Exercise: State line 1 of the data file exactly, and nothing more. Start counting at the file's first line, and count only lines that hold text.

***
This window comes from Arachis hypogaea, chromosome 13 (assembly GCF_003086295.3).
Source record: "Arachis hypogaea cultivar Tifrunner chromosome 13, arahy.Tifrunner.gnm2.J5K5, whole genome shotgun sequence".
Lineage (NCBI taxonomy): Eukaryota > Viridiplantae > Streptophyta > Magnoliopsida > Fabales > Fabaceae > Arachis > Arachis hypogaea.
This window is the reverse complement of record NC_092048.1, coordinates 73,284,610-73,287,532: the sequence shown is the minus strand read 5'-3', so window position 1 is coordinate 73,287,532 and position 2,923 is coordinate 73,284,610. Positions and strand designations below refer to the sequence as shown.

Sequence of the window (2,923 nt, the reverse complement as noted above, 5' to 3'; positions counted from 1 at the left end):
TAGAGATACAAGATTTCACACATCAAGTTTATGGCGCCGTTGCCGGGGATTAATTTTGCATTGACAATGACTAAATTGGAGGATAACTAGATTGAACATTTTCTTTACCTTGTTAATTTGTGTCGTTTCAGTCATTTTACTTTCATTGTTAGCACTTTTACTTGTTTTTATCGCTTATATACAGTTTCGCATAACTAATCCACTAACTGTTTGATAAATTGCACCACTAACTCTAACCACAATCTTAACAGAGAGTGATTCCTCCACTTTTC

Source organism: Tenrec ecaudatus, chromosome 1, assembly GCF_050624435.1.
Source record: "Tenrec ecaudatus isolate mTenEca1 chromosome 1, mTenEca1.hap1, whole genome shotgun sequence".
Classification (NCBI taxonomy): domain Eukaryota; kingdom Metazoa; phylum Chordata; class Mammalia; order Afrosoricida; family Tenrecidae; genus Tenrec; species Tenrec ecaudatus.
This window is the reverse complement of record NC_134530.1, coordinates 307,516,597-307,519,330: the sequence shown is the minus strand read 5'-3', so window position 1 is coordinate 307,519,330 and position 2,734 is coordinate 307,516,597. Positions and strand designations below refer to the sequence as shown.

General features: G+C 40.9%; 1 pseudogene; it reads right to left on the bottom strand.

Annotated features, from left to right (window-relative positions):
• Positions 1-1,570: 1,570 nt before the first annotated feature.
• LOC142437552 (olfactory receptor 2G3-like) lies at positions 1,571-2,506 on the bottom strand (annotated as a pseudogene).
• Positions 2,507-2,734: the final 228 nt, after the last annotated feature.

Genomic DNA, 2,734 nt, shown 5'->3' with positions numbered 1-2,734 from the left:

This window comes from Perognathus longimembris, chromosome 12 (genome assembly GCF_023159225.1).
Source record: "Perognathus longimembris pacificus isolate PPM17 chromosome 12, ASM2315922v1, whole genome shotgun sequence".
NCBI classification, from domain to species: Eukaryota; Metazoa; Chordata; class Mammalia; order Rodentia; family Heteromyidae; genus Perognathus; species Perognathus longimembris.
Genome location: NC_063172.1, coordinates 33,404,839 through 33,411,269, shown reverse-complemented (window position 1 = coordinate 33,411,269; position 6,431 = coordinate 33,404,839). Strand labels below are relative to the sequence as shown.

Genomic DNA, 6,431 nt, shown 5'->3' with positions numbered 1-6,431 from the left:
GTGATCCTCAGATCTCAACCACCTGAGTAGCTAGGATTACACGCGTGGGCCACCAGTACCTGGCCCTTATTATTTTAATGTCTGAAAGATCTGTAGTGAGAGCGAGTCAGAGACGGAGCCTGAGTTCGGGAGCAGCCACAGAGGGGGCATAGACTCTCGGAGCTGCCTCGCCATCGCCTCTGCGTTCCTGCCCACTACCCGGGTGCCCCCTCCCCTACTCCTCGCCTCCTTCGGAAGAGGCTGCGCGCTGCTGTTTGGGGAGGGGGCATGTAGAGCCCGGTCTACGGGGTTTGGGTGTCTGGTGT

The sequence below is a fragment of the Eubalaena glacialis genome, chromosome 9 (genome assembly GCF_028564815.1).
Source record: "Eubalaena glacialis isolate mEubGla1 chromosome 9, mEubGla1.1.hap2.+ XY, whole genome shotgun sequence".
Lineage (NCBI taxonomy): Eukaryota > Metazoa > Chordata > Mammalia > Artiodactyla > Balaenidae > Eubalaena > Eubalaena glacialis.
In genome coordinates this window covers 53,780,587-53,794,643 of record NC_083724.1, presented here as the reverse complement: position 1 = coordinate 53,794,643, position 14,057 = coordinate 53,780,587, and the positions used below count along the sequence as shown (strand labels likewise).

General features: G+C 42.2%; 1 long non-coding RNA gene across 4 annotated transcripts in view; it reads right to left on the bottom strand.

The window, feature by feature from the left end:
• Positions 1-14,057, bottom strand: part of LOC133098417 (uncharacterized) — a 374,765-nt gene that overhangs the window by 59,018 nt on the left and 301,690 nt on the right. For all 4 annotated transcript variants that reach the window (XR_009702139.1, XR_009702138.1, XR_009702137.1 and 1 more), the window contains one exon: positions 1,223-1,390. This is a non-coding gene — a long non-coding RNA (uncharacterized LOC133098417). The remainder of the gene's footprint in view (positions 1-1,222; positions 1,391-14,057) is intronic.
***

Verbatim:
This window comes from Arachis hypogaea, chromosome 13 (assembly GCF_003086295.3).